It’s true. I was about to write a post digging into Travel Codex’s strategy for doubling the value of your Ultimate Rewards points via the Alaska companion certificate, and in the course of researching that article, I stumbled upon this:
I don’t know how much this has been covered elsewhere, since I’ve actually never used Alaska’s companion fare before (despite having held three separate cards over the past couple years)… mostly because my wife and I almost never fly together unless we’re going on a vacation that involves using points for longhaul business class. I figured I’d use it at some point to position for a flight leaving from LA or Seattle, but we’ve never needed to. And when we went to Hawaii last year, the flight was long enough that it seemed worth it to wrangle first class seats despite the mind-crushingly bad use of points that first class seats to Hawaii usually requires. Anyway, I don’t view it as a huge loss, since I always apply for the Alaska card via a dummy booking on Alaska’s site, which gets me a $100 statement credit, covering the annual fee. I never hold the card after the first year, so it’s not like I’m paying for benefits that I don’t use.
Back to Virgin America, though: my penchant for first class notwithstanding, Main Cabin Select is an excellent product. You get more legroom and perks than premium economy on most other airlines, and it’s not always that much more expensive Economy Plus/Main Cabin Extra/etc. Looking at the flight matrix above, if you can stomach a 6AM flight out of SFO, you can get two main cabin extra seats for a $20 premium. If you were only looking at Alaska flights, you’d need to pay $78 for two upgrades to Premium Class, but since they’re still booking Virgin MCS into its own fare class, you can cover the cost of one upgrade with the companion certificate.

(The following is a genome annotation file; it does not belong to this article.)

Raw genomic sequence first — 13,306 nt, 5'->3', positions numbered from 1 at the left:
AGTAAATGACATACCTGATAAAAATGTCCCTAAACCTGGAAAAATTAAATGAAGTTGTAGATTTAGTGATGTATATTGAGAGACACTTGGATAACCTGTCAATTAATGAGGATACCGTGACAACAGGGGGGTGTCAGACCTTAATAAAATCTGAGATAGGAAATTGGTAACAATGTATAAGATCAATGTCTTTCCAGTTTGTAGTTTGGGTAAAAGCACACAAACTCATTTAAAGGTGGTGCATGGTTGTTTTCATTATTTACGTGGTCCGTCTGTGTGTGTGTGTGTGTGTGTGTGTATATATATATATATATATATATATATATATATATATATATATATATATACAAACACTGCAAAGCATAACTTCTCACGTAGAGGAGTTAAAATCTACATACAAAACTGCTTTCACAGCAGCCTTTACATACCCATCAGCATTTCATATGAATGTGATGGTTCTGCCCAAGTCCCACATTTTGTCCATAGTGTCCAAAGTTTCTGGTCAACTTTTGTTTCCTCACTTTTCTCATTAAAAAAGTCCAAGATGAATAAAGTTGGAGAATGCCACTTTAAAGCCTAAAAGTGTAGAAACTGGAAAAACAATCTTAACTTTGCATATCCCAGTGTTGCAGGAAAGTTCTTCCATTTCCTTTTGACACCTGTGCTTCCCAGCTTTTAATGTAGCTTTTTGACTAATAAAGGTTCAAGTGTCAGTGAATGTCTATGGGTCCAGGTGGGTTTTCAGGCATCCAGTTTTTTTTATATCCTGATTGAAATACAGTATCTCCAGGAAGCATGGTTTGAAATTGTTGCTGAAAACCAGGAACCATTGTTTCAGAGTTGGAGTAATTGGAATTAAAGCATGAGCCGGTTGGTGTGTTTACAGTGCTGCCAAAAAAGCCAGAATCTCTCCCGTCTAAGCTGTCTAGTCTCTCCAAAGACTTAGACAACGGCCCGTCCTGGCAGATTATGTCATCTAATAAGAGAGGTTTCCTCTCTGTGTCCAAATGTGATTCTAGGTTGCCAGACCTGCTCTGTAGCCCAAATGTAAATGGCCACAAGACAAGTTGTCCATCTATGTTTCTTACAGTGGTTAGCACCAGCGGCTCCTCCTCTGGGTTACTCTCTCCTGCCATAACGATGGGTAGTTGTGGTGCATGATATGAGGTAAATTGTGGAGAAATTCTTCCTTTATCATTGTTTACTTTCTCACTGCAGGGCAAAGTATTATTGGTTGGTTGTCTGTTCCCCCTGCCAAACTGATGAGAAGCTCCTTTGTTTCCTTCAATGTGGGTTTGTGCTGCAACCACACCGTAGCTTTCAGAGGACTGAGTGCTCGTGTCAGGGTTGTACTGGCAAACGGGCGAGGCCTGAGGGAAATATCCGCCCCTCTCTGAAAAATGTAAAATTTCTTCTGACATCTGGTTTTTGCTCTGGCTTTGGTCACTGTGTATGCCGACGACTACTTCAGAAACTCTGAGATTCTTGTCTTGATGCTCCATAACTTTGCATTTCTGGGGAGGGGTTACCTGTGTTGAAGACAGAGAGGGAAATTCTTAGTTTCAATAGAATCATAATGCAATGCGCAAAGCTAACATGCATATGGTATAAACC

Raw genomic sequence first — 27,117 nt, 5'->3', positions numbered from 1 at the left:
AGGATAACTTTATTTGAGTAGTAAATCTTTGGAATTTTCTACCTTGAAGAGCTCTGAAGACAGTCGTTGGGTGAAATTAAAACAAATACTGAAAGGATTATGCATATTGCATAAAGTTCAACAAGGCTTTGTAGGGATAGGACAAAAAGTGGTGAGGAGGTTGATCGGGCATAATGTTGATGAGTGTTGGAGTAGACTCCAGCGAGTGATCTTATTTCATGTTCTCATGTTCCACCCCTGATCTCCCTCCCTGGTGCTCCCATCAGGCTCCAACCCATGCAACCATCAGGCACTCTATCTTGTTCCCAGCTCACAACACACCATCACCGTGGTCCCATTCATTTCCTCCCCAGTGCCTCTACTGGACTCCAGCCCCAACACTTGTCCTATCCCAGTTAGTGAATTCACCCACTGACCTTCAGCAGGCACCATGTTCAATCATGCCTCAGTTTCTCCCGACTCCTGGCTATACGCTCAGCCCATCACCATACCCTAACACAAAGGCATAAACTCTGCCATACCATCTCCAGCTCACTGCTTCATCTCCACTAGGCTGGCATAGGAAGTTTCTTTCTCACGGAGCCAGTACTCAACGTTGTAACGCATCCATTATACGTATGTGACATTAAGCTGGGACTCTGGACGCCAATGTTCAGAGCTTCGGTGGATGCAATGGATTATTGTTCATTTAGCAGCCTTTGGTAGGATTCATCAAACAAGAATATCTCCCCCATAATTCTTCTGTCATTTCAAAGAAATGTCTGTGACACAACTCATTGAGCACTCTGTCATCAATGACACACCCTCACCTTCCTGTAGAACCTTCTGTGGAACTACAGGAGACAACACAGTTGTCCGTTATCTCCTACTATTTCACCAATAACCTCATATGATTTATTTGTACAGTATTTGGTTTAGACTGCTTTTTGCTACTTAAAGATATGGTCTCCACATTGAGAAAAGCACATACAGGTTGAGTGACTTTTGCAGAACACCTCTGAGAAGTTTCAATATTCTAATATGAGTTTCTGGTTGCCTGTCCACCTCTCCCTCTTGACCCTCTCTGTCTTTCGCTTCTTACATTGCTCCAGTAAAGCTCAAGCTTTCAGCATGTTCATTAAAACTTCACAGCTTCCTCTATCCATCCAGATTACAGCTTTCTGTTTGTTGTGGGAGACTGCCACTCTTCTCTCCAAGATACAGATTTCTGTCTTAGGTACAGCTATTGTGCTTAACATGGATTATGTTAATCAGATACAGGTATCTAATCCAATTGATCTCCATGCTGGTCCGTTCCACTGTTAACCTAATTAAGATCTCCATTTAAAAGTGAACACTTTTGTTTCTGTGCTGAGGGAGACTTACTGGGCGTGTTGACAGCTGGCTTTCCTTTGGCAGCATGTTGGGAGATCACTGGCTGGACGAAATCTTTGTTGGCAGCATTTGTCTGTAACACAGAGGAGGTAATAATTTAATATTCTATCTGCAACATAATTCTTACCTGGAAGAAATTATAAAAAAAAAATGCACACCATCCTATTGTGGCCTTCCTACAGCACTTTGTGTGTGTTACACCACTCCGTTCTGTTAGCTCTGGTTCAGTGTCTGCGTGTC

This may go away at some point, although my hope is that Alaska eventually harmonizes their own Premium Class with Virgin’s Main Cabin Select, enabling you to use the companion certificate for either one. It makes logical sense that they’d do this, given how they’re trying to position the extra legroom seats as a separate class, rather than a buy-up perk (even though that separate class is still just a buy-up perk at this point). For as long as it lasts, though, this is a great enhancement to the companion certificate – especially given that they’re still offering $0 certificates as a sign-up bonus (as opposed to the $99 that the companion fare usually costs).
As an aside, is it too much to ask for BofA to introduce a premium Alaska card? I’m thinking of something along the lines of the Amex Delta Reserve, with a companion certificate that could be applied to first class flights, Board Room membership, and maybe some other perks as well. I’m not sure I’d be able to get it, since BofA is reportedly getting tighter with approvals lately — in fact, my application for a 4th Alaska card yesterday went to pending, which is the first time that has happened. (For reference, I only have one other card open at this point, which is why I was surprised that I didn’t get auto approved.) If I do get rejected, I’ll make sure to exhaustively document the ensuing retention call.
I’ll get around to that post about the Travel Codex article soon, although the realization about Main Cabin Select seemed more exciting, so I figured it warranted its own post. Has anyone used a companion certificate this way? Was it amazing? I sure hope so.